Second, the amounts paid in compensation to bereaved miners' families must be greatly increased. At present, the "going rate" in compensation for a miner killed at work can be as low as around $1,000 in some provinces, and the absolute maximum elsewhere is currently $25,000. (The wide geographical variation says much about the country's haphazard and unjust compensation system for industrial fatalities.) But coal miners are not mere production tools, whose value can be calculated mathematically. They are fathers, brothers and sons, and their deaths leave entire families devastated.

In a court case that China Labour Bulletin, the labor-rights group I founded 10 years ago, is currently seeking to bring in Shanxi Province, the bereaved miners' families will be asking for up to one million yuan in compensation each. A judge handing down a punitive compensation award like this would probably do more to bring about safety improvements in coal mines around China than all the central government's recent "urgent directives" combined.

Third, mine owners and managers who willfully ignore national laws on mine health and safety in the cold pursuit of profit must be prosecuted to the fullest extent of the law.

Only when mine owners in China are made to realize that miners' lives are no longer cheap and easily disposable assets, and when they themselves face prosecution and jail if they place workers' lives at risk, will they begin taking China's work-safety laws and regulations seriously. The least that the country's coal miners—together with millions of workers in other industries facing similarly acute workplace dangers—are entitled to expect is that the government's maxim of "to get rich is glorious" be tempered by civic responsibility, respect for life, and basic rule of law.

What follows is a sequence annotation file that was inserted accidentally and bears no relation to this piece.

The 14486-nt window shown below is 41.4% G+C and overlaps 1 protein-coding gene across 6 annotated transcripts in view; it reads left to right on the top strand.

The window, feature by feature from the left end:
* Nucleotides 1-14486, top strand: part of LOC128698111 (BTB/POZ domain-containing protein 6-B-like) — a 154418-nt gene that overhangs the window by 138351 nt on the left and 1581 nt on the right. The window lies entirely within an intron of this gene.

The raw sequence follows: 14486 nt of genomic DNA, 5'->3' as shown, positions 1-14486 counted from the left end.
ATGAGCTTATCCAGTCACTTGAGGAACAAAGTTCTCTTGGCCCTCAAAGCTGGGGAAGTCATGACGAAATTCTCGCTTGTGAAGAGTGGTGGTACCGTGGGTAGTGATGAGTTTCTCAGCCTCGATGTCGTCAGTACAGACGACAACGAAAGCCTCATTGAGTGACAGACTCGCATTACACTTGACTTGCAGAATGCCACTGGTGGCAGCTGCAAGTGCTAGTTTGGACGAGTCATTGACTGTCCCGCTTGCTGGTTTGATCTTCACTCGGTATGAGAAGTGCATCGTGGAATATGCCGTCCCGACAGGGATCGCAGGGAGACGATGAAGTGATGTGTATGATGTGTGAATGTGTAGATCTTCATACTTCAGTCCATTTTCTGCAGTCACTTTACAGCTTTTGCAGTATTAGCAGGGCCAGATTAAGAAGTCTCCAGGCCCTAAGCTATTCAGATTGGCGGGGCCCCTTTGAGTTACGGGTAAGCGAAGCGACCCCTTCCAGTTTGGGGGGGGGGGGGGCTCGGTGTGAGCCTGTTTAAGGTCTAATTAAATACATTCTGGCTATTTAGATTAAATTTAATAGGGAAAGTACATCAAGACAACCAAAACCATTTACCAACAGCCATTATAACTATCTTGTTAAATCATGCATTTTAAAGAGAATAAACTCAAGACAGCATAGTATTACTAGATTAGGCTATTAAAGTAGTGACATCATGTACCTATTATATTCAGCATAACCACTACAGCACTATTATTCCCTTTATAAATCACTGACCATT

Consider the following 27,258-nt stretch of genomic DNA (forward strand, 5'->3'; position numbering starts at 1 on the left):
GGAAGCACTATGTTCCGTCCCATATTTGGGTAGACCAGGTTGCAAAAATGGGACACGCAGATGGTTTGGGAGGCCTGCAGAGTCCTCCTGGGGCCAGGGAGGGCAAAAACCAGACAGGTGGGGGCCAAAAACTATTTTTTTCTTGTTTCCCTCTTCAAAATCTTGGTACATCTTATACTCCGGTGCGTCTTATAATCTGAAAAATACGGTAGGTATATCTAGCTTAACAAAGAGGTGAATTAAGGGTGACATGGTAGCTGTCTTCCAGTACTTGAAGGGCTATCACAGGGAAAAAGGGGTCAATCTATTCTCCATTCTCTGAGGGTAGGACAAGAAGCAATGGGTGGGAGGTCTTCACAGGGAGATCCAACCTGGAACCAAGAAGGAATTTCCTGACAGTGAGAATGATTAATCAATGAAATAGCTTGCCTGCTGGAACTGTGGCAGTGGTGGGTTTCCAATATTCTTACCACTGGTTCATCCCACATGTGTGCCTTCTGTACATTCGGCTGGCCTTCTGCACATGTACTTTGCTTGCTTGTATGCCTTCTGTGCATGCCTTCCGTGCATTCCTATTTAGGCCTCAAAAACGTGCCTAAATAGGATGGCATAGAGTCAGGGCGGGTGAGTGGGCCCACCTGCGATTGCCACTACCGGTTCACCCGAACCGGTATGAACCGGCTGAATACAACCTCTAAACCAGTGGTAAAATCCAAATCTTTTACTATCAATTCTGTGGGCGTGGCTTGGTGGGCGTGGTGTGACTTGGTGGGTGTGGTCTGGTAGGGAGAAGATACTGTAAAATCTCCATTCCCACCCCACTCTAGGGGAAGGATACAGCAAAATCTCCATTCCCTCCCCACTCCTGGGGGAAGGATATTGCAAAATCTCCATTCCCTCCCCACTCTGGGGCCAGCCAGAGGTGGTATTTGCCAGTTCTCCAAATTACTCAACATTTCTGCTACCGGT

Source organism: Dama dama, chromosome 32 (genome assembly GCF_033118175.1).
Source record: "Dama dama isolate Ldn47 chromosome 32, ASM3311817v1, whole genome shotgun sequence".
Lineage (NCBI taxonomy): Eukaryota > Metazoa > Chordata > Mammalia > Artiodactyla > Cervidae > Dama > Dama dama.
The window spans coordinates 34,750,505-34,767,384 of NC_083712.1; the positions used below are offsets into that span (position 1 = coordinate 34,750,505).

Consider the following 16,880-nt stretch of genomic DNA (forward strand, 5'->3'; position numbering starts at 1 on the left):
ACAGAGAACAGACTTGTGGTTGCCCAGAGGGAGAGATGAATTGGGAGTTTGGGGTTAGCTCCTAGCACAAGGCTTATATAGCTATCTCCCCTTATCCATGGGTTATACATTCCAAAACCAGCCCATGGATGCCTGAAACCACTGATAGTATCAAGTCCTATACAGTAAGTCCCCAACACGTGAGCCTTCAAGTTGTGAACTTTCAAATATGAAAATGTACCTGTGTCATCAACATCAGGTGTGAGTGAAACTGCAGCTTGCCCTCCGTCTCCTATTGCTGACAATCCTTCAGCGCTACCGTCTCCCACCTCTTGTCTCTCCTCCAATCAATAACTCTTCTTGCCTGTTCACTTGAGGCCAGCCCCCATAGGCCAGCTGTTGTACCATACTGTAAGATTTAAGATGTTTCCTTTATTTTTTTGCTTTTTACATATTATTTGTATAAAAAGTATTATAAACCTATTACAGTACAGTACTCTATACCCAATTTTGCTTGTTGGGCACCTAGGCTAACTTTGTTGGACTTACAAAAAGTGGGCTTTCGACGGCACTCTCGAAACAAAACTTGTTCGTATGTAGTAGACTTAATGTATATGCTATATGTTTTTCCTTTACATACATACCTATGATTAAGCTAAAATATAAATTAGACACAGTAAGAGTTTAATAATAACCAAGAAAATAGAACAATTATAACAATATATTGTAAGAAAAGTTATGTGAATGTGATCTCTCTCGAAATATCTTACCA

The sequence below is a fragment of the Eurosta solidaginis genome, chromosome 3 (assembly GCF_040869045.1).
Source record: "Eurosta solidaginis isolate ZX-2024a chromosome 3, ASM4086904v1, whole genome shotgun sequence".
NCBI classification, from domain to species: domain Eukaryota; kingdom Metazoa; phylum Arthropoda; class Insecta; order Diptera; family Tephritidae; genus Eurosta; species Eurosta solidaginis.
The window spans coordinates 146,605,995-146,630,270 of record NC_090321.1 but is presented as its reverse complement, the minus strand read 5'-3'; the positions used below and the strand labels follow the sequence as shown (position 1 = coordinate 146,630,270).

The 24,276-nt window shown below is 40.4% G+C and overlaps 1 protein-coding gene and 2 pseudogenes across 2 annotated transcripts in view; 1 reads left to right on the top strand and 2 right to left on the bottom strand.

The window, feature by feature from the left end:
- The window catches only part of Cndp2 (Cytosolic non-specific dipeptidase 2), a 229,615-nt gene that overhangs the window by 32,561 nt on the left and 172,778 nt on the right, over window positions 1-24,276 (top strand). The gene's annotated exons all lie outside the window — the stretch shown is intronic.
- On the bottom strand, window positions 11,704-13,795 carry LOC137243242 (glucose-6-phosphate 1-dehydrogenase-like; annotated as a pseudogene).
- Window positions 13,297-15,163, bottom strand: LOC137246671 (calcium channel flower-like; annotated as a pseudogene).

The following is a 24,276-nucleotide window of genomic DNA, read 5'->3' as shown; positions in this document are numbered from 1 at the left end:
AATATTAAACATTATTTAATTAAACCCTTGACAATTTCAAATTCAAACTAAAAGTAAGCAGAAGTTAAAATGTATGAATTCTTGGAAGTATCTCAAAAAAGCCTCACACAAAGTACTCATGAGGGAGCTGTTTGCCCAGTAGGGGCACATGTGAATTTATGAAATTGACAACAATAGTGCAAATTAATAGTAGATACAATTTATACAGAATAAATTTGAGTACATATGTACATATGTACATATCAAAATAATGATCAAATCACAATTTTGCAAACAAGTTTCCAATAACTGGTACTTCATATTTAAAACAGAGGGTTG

150 mine owners in Guangdong demand Compensation for Destruction of Their Unlicensed Mines after Deadly Coalmine Accident

One hundred and fifty mine owners in Guangdong Province threatened bloody confrontations with the local government if the authorities failed to pay compensation for blowing up their unlicensed mines following a deadly coalmine flood in which killed 123 miners in early August.

“There’ll be blood shed if the government continues to turn a blind eye to our feelings,” said He Tao, representative of more than 150 pit owners from 32 private mines in Lianzhou city. He Tao, who is also a mine owner, said the owners in Lianzhou were never notified that their mines would be blown up, according to a report of the South China Morning Post. “They bombed our mines without any warning and millions of Yuan worth of underground equipment was destroyed,” the mine owner said. In the aftermath of the tragic flood at the Daxing Coalmine in Xingning, Meizhou, on 7 August, the Guangdong provincial government order lower level governments to reorganize and start blowing up about 100 unlicensed mines in Meizhou, Shaoguan and Qingyuan counties on 16 August.

But violent battles broke out between government officials and the mine owners, according to a report in the Hong Kong daily newspaper, Wen Wei Po on 21 August.

The local governments’ action resulted in several thousand people petitioning the city government in Shaoguan in Guangdong. Thirteen people were arrested in Qingyuan, also in Guangdong.

According to another report from the Hong Kong newspaper on 22 August, the owners of another 20 mines in Meizhou took a peaceful approach, hiring lawyers to sue the local governments.

The newspaper reported that many mine owners still possessed explosives, despite government moves to seize their reserves.

Sources: South China Morning Post (23 August 2005), Wen Wei Po (21 August 2005, 22 August 2005)